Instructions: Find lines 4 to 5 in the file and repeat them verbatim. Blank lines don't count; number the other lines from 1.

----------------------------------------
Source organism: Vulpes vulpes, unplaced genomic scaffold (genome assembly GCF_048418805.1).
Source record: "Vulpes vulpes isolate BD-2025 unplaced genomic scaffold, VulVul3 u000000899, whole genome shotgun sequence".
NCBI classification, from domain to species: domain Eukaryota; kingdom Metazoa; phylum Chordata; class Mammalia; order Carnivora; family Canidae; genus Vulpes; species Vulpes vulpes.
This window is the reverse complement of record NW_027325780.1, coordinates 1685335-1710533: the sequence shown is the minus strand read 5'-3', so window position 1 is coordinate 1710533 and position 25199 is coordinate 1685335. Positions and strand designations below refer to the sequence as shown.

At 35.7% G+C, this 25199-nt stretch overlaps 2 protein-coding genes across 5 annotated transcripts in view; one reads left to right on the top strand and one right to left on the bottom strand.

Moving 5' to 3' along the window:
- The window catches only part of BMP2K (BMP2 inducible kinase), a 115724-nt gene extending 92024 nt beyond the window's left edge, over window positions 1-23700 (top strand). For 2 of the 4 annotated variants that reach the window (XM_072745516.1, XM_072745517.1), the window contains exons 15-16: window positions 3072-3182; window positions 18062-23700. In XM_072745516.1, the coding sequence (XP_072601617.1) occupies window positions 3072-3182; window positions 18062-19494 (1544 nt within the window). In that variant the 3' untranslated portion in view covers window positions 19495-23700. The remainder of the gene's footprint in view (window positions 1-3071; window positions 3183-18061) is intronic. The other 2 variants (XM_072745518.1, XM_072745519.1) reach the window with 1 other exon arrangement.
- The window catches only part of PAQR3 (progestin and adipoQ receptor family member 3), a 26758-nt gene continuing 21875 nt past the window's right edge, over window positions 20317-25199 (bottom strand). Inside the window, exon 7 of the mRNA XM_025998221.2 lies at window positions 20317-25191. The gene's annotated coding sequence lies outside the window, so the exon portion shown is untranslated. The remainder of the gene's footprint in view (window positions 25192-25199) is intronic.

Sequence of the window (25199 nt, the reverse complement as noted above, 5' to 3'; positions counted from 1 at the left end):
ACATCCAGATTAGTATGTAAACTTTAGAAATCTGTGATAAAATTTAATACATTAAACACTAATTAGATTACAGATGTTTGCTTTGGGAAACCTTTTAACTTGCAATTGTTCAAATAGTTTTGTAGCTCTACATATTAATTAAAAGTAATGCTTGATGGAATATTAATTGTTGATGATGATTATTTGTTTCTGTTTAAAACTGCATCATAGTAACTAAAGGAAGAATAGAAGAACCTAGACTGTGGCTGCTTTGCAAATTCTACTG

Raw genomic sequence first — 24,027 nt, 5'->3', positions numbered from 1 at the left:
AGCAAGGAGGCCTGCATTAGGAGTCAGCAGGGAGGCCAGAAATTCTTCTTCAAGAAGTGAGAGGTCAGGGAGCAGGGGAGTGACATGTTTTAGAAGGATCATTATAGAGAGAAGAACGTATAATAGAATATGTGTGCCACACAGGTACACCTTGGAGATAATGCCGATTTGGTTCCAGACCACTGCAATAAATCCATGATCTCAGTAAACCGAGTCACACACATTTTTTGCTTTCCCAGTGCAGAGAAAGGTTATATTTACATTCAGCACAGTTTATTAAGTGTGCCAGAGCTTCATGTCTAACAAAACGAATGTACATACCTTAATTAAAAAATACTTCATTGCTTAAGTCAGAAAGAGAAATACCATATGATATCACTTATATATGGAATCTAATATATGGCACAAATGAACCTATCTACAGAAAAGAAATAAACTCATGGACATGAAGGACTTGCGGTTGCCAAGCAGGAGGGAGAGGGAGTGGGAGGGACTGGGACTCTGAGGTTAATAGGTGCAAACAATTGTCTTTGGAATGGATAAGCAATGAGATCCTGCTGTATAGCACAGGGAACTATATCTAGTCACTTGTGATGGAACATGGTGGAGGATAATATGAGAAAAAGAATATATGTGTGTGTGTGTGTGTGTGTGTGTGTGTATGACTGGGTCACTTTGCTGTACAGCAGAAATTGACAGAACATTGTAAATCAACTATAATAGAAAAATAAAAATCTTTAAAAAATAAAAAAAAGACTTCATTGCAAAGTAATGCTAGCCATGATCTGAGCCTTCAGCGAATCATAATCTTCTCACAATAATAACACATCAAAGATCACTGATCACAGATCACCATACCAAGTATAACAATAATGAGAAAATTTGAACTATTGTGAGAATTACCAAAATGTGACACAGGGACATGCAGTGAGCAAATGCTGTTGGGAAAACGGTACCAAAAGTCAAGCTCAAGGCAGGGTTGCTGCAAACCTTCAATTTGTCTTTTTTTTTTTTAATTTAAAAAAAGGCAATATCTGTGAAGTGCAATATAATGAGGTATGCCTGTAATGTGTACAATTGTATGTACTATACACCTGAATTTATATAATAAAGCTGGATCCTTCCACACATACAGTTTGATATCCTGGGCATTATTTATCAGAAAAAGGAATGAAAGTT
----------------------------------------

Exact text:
This window is the reverse complement of record NW_027325780.1, coordinates 1685335-1710533: the sequence shown is the minus strand read 5'-3', so window position 1 is coordinate 1710533 and position 25199 is coordinate 1685335. Positions and strand designations below refer to the sequence as shown.

At 35.7% G+C, this 25199-nt stretch overlaps 2 protein-coding genes across 5 annotated transcripts in view; one reads left to right on the top strand and one right to left on the bottom strand.